Exercise 14

Linear Regression

Linear regression is an approach whereby we can model the relationship between one dependent variable \(Y\) and \(m\) independent variables \(X_{j}\) where \(j=1:m\). When \(j=1\) this is called simple linear regression. When \(j>1\) this is called multiple regression.

The independent variables \(X_{j}\) are sometimes called predictor variables. In the general linear modeling approach often used in fMRI analysis, for example, the predictor variables \(X_{j}\) might be a collection of different things, some of which are predictor variables (e.g. that code different aspects of the task that the subject is performing in the scanner), and some of which are so-called "nuisance variables" (like physiological noise, head motion parameters, etc).

Linear regression is called linear because the underlying model relating \(Y\) to \(X_{j}\) is linear:

\begin{equation} Y = \beta_{0} + \beta_{1}X_{1} + \beta_{2}X_{2} + ... + \beta_{3}X_{3} + \epsilon \end{equation}

The \(\beta_{j}\) terms represent weights on each predictor variable. The \(\epsilon\) term represents random "noise" or variance that is not predicted by the model. It is typically assumed that \(\epsilon\) is normally distributed.

We also typically have many individual samples of the dependent variable \(Y\) and associated values for the dependent variables \(X\). If we have \(n\) cases, we can rewrite the equation with a subscript \(i\) denoting each sample, where \(i\) varies from \(1\) through \(n\):

\begin{equation} Y_{i} = \beta_{0} + \beta_{1}X_{i1} + \beta_{2}X_{i2} + ... + \beta_{3}X_{i3} + \epsilon_{i} \end{equation}

We can rewrite this as a matrix equation:

\begin{equation} Y = X \beta + \epsilon \end{equation}

Now \(Y\) is a matrix with \(n\) rows and \(1\) column, and \(X\) is a matrix with \(n\) rows and \(m+1\) columns. There is a trick here, which is that the first column of the \(X\) matrix is a column filled with \(1\). This is how we incorporate the \(\beta_{0}\) constant, that doesn't multiply an \(X_{j}\) independent variable. Essentially we are saying it is multiplied by \(1\). Finally, \(\beta\) will be a matrix with \(m+1\) rows and \(1\) column — in other words, a constant \(\beta_{0}\) and then one \(\beta_{j}\) for each independent variable \(X_{j}\). The values of \(\beta\) are the weights on the independent variables \(X\) that best predict the dependent variable \(Y\). The matrix multiplication is legal: \((n~1) = (n~[m+1])([m+1]~1)\)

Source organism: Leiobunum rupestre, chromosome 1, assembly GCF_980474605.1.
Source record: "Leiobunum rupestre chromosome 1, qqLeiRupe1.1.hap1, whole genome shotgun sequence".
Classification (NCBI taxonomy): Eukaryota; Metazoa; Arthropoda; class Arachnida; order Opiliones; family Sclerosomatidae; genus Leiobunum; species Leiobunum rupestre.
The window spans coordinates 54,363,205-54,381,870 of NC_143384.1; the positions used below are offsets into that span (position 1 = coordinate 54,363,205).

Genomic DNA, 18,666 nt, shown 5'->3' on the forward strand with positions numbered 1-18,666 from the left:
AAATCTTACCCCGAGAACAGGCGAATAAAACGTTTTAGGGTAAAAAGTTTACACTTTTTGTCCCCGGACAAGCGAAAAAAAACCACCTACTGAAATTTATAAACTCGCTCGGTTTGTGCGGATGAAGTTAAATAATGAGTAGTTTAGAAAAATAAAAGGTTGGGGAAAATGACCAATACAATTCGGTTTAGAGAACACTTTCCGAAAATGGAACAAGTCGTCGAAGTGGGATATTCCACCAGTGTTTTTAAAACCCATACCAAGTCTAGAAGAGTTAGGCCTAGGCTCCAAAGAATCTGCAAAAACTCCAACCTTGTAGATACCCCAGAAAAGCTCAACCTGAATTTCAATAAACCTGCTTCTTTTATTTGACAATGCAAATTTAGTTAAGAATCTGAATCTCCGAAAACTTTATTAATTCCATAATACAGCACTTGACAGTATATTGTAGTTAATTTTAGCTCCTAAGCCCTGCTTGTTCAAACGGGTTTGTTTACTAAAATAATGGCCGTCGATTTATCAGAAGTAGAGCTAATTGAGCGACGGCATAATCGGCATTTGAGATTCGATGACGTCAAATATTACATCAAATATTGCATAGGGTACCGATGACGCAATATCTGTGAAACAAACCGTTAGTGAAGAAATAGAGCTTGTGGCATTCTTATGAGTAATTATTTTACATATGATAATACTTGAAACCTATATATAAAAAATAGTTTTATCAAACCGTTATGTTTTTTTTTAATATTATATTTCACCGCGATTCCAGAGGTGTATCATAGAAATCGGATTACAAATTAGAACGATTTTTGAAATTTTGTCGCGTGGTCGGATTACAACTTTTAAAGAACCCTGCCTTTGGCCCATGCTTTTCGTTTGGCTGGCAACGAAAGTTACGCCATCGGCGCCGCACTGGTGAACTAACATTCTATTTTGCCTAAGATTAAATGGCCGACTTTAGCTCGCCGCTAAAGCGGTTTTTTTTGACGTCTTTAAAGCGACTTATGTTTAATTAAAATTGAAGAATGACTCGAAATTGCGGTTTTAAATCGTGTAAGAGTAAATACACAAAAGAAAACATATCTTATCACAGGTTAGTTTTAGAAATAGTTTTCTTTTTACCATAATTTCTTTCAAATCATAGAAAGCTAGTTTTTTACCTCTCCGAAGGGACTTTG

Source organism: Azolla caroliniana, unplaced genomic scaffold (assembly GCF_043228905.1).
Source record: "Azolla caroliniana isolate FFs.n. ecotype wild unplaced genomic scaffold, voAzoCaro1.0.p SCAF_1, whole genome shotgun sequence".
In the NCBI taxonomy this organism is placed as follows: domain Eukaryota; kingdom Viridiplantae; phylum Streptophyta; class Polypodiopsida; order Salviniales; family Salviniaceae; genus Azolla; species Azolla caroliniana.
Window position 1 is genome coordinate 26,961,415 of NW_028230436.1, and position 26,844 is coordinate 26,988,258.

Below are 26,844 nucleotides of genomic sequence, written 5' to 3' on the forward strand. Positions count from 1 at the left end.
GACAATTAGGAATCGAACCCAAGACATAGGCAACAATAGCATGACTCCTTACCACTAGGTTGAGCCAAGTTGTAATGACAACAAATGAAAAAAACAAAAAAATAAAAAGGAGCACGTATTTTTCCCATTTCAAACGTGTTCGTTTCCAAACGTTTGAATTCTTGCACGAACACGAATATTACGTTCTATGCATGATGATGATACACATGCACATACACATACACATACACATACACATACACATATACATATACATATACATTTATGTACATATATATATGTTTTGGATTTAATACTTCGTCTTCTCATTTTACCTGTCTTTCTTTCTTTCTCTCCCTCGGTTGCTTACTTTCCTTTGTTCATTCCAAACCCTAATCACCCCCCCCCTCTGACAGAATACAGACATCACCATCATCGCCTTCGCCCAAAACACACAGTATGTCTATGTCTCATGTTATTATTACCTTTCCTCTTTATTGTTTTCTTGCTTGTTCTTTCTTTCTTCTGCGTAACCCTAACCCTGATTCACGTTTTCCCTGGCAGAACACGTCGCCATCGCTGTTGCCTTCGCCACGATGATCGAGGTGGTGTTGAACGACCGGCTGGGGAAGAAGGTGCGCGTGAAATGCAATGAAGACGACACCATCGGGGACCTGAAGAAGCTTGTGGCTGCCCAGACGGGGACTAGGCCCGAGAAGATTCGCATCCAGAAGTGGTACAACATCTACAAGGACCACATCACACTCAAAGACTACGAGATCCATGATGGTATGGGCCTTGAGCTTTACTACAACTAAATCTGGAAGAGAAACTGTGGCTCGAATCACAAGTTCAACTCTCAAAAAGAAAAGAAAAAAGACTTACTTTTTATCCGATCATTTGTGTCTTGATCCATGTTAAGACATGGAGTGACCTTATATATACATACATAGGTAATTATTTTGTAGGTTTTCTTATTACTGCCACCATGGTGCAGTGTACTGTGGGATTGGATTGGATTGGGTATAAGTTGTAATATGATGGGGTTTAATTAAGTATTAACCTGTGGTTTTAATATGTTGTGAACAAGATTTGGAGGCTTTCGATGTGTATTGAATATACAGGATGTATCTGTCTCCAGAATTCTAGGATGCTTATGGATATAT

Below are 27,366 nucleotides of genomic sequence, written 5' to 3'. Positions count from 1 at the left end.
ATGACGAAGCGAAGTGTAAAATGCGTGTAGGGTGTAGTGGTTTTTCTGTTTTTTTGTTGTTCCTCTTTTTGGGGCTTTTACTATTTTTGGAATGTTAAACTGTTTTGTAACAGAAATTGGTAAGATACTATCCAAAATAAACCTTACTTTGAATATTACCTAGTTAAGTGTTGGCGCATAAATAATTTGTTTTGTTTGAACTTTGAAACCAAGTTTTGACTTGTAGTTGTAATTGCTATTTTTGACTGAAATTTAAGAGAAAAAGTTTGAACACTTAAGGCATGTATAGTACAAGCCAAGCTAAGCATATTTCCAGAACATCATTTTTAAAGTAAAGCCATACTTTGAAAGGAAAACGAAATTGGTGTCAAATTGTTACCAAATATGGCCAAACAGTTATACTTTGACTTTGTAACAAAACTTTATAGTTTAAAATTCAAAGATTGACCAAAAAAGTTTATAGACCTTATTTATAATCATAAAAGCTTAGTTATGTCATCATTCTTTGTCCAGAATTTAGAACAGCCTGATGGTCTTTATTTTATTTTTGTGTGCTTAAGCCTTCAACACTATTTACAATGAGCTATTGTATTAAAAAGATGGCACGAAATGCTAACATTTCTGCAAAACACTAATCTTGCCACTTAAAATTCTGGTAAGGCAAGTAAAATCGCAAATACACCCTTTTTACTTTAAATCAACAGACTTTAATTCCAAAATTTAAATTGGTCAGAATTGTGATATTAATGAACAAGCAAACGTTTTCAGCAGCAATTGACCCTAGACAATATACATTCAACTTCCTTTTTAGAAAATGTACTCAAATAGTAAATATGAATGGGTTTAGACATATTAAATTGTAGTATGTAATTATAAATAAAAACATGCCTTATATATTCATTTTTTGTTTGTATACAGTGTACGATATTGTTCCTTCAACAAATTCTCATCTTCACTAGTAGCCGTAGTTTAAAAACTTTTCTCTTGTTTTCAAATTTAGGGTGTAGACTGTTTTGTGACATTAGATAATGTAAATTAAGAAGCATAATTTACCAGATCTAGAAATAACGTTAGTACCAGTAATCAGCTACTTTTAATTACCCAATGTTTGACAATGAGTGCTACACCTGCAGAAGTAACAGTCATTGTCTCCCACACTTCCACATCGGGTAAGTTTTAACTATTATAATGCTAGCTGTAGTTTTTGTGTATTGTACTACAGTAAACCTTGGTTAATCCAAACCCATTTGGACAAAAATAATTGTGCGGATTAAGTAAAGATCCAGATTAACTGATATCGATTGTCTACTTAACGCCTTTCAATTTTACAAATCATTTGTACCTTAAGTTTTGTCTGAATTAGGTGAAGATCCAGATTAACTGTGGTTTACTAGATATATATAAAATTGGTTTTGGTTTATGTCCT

Yay linear algebra

An estimate of the weights \(\hat{\beta_{j}}\) can be found using ordinary least squares estimation using the following matrix equation (take my word for it, for now, or you can find proofs on the internet):

\begin{equation} \hat{\beta} = \left( X^{\top}X \right)^{-1} X^{\top} Y \end{equation}

where \(X^{\top}\) denotes matrix transpose, \(X^{-1}\) denotes matrix inverse, and \(XY\) denotes matrix multiplication. If your matrix algebra is shaky, find a classmate who is on more solid ground (or come and talk to me).

Briefly, in ordinary least squares, the values of \(\hat{\beta}\) are found that minimize the sum of squared differences between the actual dependent variable \(Y\) and the predicted values \(\hat{Y}\) given the linear model.

with some data

Here are some example data:

Income ($) Age (years) Education (years)
50000 35 4
35000 40 2
80000 45 6
25000 25 0
90000 70 4
75000 55 6
65000 50 4
95000 60 6
70000 45 8
110000 50 8

Your task is to estimate a linear model that relates Age and Eduction to Income. So your dependent variable \(Y\) is Income and your two dependent variables \(X_{1}\) and \(X_{2}\) are Age and Education.

more hints

Our \(X\) matrix will be \(10\) rows and \(3\) columns. The first column will be filled with \(1\). The second column will be the Age data and the third column will be the Education data. Our \(Y\) matrix will be \(10\) rows and \(1\) column and will contain the Income data. Our task now is to estimate the weights \(\beta\) that when multiplied by \(X\) will best predict \(Y\). The \(\beta\) matrix will be \(3\) rows and \(1\) column.

Note that there are built-in functions to estimate linear models, but I don't want you to use them here. I want you to program this from scratch.

Your two tasks are:

  1. estimate weights \(\beta_{0}\), \(\beta_{1}\) and \(\beta_{2}\), and
  2. generate predicted values of Income

linear algebra refresher

The Khan Academy has a series of matrix tutorials that might be useful if you need a refresher.


Paul Gribble | fall 2014
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